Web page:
Mozart Effect the Work of Don Campbell Term Paper

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Mozart Effect

The work of Don Campbell (1989) entitled: "The Mozart Effect" relates the story of Campbell's healing as well as many other healings through sound and music. The music of Mozart is healing to human beings as well as other life forms. It is reported in the work entitled: "Music Stimulates Mental Growth, Experts Assert" published in the Boston Herald (2002) that Don Campbell states: "What we do to stimulate the brain through music lasts a lifetime. Parents can increase verbal, emotional and kinesthetic (movement) intelligence with music. My work is to show how music actually is a form of nutrition for the brain." (Nissman, 2002)

According to Campbell, the Mozart Effect "does not only reflect Mozart's music. it's the importance of auditory stimulation and the importance of having an auditory environment for families in the home." (Nissman, 2002) Campbell is noted as having additionally stated that several studies "have shown that playing Mozart seems toe raise the IQ significantly if played 10 minutes before the can stimulate the lazy student." (Nissman, 2002) Campbell warns against over-stimulation stating: "If a child is born into a home with a couple of siblings, computers, a TV, a boom box and in their room there's a large air conditions, this baby's going to be in auditory overload. In this day and age, a quiet environment as well as great stimulation are important." (Nissman, 2002)


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Wolfgang Amadeus Mozart was a child prodigy born in 1756 and the composer of in excess of six hundred major compositions, which included piano sonatas and concertos, operas, symphonies, and other various musical compositions. The melodies, rhythms, and frequency range which is quite high is a stimulant to the brain regions relating to creativity and motivation. Mozart's work has been stated in research findings to calm the individual listening as well as improving the individuals' spatial perception while simultaneously enabling the individual listening to more clearly express themselves.

Term Paper on Mozart Effect the Work of Don Campbell Assignment

The work of Don Campbell entitled: "The Mozart Effect: Tapping the Power of Music to Heal the Body, Strengthen the Mind, and Unlock the Creative Spirit" is said to provide "conclusive evidence that music; particularly Mozart's music can be used to reduce high blood pressure and anxiety. Music can break up cancer cells in our bodies and can help to heal mental illnesses. Scientists concluded that preferred music may produce a positive emotional experience that can release hormones which crate a healing effect in the body." (Campbell, 1997) in fact, Baltimore's hospital coronary care units director claims that thirty minutes of classical music has the power to produce the same effect on the individual as approximately ten milligrams of valium would produce. (Campbell, 1997; paraphrased) Autistic children have been shown to interact more normally with their parents after music therapy. Campbell writes in the 'Overture' section of his book:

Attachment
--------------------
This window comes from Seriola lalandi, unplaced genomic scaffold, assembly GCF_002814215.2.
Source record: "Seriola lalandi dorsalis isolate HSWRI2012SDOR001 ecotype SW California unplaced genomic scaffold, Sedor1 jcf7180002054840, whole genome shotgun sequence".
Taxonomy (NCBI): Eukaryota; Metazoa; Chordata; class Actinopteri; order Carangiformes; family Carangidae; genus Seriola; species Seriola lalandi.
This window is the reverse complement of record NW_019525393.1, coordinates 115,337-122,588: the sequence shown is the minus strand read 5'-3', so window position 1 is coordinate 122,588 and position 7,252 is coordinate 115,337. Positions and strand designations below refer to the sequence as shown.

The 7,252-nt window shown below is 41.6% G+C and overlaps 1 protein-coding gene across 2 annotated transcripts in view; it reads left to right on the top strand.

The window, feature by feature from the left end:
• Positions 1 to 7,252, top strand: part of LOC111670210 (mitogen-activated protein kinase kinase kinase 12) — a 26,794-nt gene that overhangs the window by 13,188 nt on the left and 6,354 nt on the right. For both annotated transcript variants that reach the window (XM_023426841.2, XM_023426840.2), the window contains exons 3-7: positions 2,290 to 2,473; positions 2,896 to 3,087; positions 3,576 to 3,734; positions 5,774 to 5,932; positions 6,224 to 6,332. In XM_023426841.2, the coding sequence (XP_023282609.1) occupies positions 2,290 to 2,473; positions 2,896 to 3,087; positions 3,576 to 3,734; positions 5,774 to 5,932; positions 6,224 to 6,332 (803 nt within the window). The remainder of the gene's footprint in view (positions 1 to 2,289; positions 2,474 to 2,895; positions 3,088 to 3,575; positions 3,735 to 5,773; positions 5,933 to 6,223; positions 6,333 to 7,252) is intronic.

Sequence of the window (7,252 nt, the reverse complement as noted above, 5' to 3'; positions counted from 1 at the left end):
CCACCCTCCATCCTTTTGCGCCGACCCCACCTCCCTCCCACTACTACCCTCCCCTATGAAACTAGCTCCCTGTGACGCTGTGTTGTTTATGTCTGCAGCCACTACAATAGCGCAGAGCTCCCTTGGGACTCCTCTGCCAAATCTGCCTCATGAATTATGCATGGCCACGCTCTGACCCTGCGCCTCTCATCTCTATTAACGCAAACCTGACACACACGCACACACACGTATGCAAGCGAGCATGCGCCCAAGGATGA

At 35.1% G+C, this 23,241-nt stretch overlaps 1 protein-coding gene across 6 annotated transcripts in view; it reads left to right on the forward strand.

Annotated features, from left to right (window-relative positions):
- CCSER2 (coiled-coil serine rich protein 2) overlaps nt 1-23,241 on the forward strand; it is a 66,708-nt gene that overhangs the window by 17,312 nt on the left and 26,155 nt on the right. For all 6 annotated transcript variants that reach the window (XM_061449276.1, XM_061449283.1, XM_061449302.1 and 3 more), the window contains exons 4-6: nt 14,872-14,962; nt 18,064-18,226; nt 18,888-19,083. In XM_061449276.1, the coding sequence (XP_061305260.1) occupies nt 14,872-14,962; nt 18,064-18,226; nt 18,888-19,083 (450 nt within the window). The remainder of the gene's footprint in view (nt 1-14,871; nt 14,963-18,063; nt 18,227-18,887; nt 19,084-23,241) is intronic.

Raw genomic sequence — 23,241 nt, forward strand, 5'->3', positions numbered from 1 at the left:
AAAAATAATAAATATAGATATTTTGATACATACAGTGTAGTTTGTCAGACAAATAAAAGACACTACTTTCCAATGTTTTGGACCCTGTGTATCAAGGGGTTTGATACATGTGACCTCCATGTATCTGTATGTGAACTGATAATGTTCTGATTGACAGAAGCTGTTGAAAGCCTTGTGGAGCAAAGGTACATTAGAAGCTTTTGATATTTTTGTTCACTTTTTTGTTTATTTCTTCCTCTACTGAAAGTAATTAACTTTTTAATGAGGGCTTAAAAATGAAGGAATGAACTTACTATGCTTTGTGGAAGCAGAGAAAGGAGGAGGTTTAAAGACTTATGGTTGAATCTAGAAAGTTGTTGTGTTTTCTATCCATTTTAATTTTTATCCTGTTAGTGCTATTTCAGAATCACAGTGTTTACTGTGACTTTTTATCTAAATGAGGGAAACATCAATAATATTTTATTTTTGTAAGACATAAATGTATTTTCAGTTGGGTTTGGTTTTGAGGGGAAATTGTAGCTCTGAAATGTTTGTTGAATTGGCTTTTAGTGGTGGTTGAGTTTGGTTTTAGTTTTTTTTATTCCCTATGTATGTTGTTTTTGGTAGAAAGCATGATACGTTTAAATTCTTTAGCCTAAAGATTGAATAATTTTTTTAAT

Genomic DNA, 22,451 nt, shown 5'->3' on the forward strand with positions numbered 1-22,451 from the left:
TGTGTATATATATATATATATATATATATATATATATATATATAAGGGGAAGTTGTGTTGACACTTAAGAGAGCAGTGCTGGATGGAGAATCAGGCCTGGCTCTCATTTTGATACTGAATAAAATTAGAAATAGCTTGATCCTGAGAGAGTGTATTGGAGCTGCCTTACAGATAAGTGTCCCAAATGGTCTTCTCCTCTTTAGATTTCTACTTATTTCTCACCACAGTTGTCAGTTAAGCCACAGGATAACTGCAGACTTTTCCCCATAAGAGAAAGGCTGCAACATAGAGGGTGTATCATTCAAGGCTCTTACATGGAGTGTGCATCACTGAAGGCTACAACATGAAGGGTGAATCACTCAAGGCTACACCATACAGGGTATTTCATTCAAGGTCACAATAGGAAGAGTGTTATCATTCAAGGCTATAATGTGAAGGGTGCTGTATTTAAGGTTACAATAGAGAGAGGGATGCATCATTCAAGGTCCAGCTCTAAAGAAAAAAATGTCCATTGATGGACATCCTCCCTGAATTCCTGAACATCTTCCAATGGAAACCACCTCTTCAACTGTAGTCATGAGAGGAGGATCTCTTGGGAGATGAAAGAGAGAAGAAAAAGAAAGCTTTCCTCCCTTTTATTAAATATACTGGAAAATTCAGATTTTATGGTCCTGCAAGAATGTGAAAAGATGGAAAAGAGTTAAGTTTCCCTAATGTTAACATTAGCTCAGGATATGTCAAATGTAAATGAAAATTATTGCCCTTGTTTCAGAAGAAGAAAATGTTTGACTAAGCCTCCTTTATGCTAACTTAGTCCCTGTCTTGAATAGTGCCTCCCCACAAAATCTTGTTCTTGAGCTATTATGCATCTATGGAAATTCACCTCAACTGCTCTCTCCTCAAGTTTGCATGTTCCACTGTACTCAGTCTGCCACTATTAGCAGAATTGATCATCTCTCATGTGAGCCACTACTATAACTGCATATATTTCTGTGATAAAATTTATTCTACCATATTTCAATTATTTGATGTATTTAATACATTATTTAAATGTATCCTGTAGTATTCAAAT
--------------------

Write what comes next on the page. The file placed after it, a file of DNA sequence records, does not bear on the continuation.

What is this magical medium that moves, enchants, energizes and heals us? In an instant, music can uplift our soul. It awakens within us the spirit of prayer, compassion and love. It clears our minds and has been known to make us smarter. Music can dance and sing our blues away. It conjures of memories of lost lovers or deceased friends. It lets the child in us play, the monk in us pray...It helps the stroke patient find language and expression. Music is a holy place, a cathedral so majestic that we can sense the magnificence of the universe, and also a hovel so simple and private that none of us can plumb its deepest secrets." (Campbell, 1997)

In his book, Campbell cites a study conducted by a French musician and teacher, Fabien Maman which makes the claim that cancer cells are killed by music which doesn't harm healthy cells." (Shulgold, 1998) While the Mozart Effect is doubted by some it is stead that Weinberger believes that "recovery time in a hospital is faster (with music). We know music is good at lowering blood pressure." (Shulgold, 1998) Beverly Nadler writes: "The unified field of energy is made up of light, and sound and color are the first manifestations of light. The higher the vibration, the closer we come to light. 'Enlightened' beings are drawn with a halo of light around them to show their high state of consciousness. Perhaps you've notice that when you feel joy or faith or love - all of which are high vibration emotions - you also feel 'lighter'." (Nadler, nd)